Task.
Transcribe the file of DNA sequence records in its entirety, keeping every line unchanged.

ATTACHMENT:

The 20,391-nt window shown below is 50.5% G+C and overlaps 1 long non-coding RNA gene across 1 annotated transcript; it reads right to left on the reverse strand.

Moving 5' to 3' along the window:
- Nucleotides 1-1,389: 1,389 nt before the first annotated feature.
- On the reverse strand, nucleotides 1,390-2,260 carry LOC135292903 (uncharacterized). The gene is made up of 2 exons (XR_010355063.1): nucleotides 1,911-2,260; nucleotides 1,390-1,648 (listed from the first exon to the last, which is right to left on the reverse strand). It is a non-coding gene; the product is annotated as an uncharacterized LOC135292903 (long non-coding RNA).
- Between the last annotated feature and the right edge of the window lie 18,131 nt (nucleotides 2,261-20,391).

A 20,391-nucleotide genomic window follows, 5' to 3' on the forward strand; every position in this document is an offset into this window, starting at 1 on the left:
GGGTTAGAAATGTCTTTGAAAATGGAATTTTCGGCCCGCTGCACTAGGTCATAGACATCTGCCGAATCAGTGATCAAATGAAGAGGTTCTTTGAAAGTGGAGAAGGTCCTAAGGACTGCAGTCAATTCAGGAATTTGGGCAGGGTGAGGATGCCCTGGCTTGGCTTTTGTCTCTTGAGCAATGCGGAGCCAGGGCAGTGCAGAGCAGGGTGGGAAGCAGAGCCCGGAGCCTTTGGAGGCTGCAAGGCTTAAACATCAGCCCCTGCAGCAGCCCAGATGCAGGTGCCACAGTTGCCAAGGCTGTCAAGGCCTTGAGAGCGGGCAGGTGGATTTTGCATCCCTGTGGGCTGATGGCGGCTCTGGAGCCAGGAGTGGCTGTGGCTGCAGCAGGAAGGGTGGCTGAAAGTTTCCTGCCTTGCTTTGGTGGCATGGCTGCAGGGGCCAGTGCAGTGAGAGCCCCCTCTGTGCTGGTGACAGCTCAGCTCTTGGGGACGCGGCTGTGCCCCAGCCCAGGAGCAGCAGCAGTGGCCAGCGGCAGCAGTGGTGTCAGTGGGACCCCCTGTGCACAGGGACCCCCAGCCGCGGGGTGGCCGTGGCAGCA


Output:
The 20,391-nt window shown below is 50.5% G+C and overlaps 1 long non-coding RNA gene across 1 annotated transcript; it reads right to left on the reverse strand.

Moving 5' to 3' along the window:
- Nucleotides 1-1,389: 1,389 nt before the first annotated feature.
- On the reverse strand, nucleotides 1,390-2,260 carry LOC135292903 (uncharacterized). The gene is made up of 2 exons (XR_010355063.1): nucleotides 1,911-2,260; nucleotides 1,390-1,648 (listed from the first exon to the last, which is right to left on the reverse strand). It is a non-coding gene; the product is annotated as an uncharacterized LOC135292903 (long non-coding RNA).
- Between the last annotated feature and the right edge of the window lie 18,131 nt (nucleotides 2,261-20,391).

A 20,391-nucleotide genomic window follows, 5' to 3' on the forward strand; every position in this document is an offset into this window, starting at 1 on the left:
GGGTTAGAAATGTCTTTGAAAATGGAATTTTCGGCCCGCTGCACTAGGTCATAGACATCTGCCGAATCAGTGATCAAATGAAGAGGTTCTTTGAAAGTGGAGAAGGTCCTAAGGACTGCAGTCAATTCAGGAATTTGGGCAGGGTGAGGATGCCCTGGCTTGGCTTTTGTCTCTTGAGCAATGCGGAGCCAGGGCAGTGCAGAGCAGGGTGGGAAGCAGAGCCCGGAGCCTTTGGAGGCTGCAAGGCTTAAACATCAGCCCCTGCAGCAGCCCAGATGCAGGTGCCACAGTTGCCAAGGCTGTCAAGGCCTTGAGAGCGGGCAGGTGGATTTTGCATCCCTGTGGGCTGATGGCGGCTCTGGAGCCAGGAGTGGCTGTGGCTGCAGCAGGAAGGGTGGCTGAAAGTTTCCTGCCTTGCTTTGGTGGCATGGCTGCAGGGGCCAGTGCAGTGAGAGCCCCCTCTGTGCTGGTGACAGCTCAGCTCTTGGGGACGCGGCTGTGCCCCAGCCCAGGAGCAGCAGCAGTGGCCAGCGGCAGCAGTGGTGTCAGTGGGACCCCCTGTGCACAGGGACCCCCAGCCGCGGGGTGGCCGTGGCAGCA